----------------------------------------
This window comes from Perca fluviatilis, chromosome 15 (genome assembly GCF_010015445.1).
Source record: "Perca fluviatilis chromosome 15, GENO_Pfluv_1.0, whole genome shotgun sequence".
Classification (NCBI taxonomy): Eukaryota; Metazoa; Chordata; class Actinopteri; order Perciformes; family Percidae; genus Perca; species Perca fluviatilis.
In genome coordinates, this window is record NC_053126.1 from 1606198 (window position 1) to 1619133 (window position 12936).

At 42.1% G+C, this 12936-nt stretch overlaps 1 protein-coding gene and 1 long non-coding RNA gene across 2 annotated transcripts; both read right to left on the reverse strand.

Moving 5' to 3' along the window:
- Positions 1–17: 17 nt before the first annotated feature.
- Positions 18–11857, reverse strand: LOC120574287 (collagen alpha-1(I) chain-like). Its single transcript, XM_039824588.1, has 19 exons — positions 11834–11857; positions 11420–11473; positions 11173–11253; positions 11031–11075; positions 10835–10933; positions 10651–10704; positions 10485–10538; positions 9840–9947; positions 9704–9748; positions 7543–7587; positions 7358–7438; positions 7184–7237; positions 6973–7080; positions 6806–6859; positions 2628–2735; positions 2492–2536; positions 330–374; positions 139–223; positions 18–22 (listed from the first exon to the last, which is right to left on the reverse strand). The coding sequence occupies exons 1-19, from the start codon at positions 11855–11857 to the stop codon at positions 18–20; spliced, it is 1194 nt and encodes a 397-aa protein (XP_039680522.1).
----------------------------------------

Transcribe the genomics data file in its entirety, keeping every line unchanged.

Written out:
This window comes from Perca fluviatilis, chromosome 15 (genome assembly GCF_010015445.1).
Source record: "Perca fluviatilis chromosome 15, GENO_Pfluv_1.0, whole genome shotgun sequence".
Classification (NCBI taxonomy): Eukaryota; Metazoa; Chordata; class Actinopteri; order Perciformes; family Percidae; genus Perca; species Perca fluviatilis.
In genome coordinates, this window is record NC_053126.1 from 1606198 (window position 1) to 1619133 (window position 12936).

At 42.1% G+C, this 12936-nt stretch overlaps 1 protein-coding gene and 1 long non-coding RNA gene across 2 annotated transcripts; both read right to left on the reverse strand.

Moving 5' to 3' along the window:
- Positions 1–17: 17 nt before the first annotated feature.
- Positions 18–11857, reverse strand: LOC120574287 (collagen alpha-1(I) chain-like). Its single transcript, XM_039824588.1, has 19 exons — positions 11834–11857; positions 11420–11473; positions 11173–11253; positions 11031–11075; positions 10835–10933; positions 10651–10704; positions 10485–10538; positions 9840–9947; positions 9704–9748; positions 7543–7587; positions 7358–7438; positions 7184–7237; positions 6973–7080; positions 6806–6859; positions 2628–2735; positions 2492–2536; positions 330–374; positions 139–223; positions 18–22 (listed from the first exon to the last, which is right to left on the reverse strand). The coding sequence occupies exons 1-19, from the start codon at positions 11855–11857 to the stop codon at positions 18–20; spliced, it is 1194 nt and encodes a 397-aa protein (XP_039680522.1).